DIRECTOR: Edward Sedgwick, Buster Keaton
YEAR / DURATION: 1928. • 78’
GENRE: comedy, drama
The film will be screened with live piano accompaniment by Mitja Reichenberg.
- SCREENPLAY: Clyde Bruckman, Lew Lipton, Joseph Farnham, Al Boasberg, Byron Morgan
- CINEMATOGRAPHY: Reggie Lanning, Elgin Lessley
- EDITOR: Hugh Wynn, Basil Wrangell
- CAST: Buster Keaton, Marceline Day, Harold Goodwin, Sidney Bracey, Harry Gribbon
- PRODUCER: Buster Keaton, Lawrence Weingarten
- COMPANY: Metro-Goldwyn-Mayer (MGM)
Buster is a confused photographer who has a crush on Sally, a girl who works for MGM. To be near her, he decides to become a cameraman. He faces many obstacles, not only in impressing Sally, but in gaining the trust of his new boss, as well as in defeating his rival Stagg, who is also interested in Sally.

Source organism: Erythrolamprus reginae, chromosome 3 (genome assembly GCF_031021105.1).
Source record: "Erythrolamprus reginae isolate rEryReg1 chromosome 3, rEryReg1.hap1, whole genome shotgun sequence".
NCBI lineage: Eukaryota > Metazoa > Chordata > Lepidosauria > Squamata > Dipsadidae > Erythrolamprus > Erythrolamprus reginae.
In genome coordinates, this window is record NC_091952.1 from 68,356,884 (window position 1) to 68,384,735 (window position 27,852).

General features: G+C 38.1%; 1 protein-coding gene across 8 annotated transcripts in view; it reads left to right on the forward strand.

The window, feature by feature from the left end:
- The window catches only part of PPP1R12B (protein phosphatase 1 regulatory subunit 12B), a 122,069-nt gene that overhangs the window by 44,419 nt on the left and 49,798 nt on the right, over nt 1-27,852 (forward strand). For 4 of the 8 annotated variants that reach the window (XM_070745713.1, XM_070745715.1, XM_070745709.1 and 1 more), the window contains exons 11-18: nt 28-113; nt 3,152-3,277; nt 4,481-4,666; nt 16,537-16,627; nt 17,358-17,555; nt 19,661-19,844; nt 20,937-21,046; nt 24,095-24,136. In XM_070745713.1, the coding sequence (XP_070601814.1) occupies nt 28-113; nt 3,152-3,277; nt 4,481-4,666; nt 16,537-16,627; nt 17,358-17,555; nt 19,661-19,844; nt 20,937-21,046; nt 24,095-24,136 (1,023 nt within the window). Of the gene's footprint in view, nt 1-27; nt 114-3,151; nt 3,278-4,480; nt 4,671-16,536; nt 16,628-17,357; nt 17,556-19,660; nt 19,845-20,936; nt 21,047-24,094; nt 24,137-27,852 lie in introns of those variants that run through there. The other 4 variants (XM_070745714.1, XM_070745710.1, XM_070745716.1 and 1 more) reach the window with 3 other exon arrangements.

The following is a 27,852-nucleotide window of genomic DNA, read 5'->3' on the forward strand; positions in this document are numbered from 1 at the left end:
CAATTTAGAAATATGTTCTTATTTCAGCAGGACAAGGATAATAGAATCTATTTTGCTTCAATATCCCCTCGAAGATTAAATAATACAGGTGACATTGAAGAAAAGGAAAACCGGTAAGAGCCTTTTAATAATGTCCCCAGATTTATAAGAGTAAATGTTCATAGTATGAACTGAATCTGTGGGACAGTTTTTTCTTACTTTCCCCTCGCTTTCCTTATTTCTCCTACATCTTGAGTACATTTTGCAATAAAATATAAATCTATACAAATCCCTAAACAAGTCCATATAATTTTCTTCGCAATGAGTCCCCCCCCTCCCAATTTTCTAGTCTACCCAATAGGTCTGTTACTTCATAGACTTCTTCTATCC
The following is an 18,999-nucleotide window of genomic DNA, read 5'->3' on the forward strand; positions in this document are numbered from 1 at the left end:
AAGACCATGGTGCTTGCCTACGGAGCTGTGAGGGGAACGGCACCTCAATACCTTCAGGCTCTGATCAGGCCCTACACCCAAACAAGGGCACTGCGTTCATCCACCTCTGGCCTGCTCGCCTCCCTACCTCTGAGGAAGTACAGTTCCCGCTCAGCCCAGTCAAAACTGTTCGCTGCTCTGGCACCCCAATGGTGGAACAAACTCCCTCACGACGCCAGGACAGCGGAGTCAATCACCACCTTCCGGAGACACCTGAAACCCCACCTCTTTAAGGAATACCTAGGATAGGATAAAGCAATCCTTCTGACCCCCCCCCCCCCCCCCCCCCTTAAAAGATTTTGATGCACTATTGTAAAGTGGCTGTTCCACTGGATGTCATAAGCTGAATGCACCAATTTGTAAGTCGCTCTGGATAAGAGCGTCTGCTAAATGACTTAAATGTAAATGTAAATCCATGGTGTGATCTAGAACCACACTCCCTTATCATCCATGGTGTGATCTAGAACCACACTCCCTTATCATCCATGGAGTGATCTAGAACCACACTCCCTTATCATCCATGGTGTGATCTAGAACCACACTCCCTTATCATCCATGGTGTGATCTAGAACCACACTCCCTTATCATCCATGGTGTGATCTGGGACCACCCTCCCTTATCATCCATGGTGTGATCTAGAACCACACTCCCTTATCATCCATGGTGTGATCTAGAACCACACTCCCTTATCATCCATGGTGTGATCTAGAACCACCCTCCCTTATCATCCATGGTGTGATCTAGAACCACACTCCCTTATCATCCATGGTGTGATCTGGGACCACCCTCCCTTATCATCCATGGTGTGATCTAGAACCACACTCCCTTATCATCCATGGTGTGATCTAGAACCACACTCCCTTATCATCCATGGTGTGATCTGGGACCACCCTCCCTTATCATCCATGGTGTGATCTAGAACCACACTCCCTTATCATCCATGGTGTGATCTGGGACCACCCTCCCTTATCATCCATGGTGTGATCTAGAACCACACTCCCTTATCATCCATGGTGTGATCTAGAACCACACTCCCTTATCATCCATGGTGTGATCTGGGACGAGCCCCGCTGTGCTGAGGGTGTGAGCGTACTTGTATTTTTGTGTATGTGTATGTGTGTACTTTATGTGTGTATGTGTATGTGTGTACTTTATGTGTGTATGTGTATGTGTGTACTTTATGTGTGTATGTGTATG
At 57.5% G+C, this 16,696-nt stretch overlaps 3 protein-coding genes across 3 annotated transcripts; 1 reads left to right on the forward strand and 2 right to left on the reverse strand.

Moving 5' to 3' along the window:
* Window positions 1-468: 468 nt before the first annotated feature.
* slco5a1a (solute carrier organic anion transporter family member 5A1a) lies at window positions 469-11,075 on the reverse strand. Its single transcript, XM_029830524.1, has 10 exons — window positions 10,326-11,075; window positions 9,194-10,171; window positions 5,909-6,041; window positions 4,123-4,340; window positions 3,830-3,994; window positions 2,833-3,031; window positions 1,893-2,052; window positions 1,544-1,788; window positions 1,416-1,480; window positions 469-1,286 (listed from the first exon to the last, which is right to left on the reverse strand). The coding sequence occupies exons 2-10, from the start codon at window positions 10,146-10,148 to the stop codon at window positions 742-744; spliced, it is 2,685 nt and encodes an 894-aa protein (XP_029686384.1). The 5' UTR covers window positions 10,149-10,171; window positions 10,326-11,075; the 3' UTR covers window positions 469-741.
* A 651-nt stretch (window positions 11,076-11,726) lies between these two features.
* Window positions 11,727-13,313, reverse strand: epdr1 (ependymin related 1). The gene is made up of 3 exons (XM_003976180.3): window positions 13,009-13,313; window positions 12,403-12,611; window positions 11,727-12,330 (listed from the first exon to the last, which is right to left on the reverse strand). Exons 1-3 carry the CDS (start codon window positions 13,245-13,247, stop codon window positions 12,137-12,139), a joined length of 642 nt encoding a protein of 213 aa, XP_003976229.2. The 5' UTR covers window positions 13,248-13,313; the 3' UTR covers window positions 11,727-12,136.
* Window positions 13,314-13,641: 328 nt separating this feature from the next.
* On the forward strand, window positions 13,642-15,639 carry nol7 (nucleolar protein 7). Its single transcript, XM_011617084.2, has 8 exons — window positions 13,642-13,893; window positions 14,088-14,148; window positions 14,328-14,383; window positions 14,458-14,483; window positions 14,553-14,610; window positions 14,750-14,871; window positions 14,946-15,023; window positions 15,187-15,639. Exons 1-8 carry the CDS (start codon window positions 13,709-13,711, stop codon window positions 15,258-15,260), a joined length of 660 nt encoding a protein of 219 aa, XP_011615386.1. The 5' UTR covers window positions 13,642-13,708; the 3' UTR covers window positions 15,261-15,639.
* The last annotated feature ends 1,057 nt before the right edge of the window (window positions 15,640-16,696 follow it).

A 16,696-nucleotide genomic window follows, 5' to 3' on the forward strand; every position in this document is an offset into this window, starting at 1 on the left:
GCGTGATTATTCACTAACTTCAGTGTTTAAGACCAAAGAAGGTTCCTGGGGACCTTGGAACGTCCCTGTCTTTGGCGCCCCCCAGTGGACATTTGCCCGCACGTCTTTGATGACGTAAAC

About the director
Edward Sedgwick (Galveston, 1889 – North Hollywood, 1953), American director, screenwriter, actor and producer. A vaudeville star as a child, he signed a contract with MGM in 1920, where he quickly started working with Buster Keaton. He directed most of Keaton’s films for MGM: Spite Marriage, Free and Easy, Doughboys, Parlor, Bedroom and Bath, Speak Easily, What! No Beer?, as well as The Cameraman.
Buster Keaton (Piqua, 1895 – Woodland Hills, 1966), American actor, director, producer, screenwriter and stuntman, he was a popular comedian in silent film. His trademark was his melancholic personality and deadpan expression, which earned him the nickname “The Great Stone Face”, and resulted in him being advertised as an actor who never smiles. Keaton’s films remain highly regarded, including Sherlock Jr. (1924), The Navigator (1924), Seven Chances (1925), and especially The General (1927).
- Arena – 23.07